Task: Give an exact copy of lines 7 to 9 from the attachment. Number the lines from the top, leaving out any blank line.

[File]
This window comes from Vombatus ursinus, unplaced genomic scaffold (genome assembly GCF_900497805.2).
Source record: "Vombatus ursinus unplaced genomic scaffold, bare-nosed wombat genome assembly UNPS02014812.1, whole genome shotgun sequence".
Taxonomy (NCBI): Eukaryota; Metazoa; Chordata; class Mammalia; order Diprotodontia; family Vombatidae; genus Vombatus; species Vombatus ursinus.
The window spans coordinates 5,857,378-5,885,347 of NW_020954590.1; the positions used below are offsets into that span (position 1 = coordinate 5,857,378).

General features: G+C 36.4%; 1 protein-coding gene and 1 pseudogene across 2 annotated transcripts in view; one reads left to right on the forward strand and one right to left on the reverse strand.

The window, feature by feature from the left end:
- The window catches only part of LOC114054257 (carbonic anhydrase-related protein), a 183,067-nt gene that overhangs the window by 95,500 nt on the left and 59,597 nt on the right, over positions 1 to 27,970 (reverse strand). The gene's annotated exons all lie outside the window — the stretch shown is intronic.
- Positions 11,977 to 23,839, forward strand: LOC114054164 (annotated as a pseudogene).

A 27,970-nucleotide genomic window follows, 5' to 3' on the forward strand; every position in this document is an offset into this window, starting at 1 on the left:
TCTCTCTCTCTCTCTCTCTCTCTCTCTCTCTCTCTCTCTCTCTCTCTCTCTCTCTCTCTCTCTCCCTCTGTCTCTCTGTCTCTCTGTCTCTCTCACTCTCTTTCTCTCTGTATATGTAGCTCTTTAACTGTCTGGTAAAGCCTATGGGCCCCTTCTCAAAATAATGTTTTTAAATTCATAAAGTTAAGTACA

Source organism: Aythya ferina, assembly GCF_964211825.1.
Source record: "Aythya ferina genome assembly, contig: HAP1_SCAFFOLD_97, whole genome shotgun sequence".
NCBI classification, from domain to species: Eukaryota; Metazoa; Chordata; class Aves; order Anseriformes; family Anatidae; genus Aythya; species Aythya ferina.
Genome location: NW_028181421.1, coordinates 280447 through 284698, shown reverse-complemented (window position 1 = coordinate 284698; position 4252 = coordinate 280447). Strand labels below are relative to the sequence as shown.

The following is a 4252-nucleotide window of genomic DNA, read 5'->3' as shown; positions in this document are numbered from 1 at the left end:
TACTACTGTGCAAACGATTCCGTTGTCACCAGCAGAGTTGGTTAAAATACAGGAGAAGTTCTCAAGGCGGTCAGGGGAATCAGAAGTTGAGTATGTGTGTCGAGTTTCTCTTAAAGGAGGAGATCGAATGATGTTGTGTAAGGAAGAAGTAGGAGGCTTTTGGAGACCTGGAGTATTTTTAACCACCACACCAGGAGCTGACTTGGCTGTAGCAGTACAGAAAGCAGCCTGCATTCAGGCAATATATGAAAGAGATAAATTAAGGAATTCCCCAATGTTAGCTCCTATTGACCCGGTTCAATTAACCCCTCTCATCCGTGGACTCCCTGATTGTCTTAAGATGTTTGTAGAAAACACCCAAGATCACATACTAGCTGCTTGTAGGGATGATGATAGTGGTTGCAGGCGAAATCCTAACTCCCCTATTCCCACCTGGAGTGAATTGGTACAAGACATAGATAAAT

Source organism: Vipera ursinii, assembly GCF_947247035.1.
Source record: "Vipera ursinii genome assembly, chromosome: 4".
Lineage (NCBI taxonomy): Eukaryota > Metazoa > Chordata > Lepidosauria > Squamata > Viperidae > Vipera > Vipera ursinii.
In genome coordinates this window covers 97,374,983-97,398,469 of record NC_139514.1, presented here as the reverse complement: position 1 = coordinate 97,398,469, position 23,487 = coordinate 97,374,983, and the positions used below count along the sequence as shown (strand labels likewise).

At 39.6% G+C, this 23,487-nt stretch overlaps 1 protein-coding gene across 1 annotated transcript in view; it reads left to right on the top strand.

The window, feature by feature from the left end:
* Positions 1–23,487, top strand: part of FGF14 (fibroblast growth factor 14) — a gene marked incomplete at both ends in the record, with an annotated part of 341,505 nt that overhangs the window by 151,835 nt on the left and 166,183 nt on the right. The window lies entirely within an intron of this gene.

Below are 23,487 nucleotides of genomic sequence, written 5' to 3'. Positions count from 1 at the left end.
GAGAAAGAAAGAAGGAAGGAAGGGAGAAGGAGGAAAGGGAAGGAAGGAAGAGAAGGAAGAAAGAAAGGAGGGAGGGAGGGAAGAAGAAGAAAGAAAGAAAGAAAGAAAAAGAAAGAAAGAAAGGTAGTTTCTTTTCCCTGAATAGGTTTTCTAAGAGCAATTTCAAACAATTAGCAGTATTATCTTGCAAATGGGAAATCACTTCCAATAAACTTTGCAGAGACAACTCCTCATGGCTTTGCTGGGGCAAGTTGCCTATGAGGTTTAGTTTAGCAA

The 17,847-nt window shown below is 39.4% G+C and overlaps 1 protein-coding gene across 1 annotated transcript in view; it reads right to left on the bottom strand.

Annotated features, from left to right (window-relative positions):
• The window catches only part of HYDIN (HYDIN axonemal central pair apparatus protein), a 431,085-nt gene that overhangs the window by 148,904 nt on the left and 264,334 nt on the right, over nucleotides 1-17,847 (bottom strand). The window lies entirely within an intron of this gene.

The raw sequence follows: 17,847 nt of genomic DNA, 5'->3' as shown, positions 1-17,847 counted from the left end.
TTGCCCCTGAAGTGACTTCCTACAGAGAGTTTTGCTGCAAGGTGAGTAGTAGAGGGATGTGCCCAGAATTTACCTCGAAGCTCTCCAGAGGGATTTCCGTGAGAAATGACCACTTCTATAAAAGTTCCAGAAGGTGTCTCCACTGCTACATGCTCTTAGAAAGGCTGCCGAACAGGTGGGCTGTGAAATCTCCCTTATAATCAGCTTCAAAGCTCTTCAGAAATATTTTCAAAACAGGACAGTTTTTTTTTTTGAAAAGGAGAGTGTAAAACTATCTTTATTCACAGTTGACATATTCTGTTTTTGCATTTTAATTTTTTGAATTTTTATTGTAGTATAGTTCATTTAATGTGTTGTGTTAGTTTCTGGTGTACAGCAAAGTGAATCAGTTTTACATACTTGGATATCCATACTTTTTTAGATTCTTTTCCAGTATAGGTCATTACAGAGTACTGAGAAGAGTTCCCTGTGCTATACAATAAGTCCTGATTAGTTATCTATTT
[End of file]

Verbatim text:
- The window catches only part of LOC114054257 (carbonic anhydrase-related protein), a 183,067-nt gene that overhangs the window by 95,500 nt on the left and 59,597 nt on the right, over positions 1 to 27,970 (reverse strand). The gene's annotated exons all lie outside the window — the stretch shown is intronic.
- Positions 11,977 to 23,839, forward strand: LOC114054164 (annotated as a pseudogene).

A 27,970-nucleotide genomic window follows, 5' to 3' on the forward strand; every position in this document is an offset into this window, starting at 1 on the left: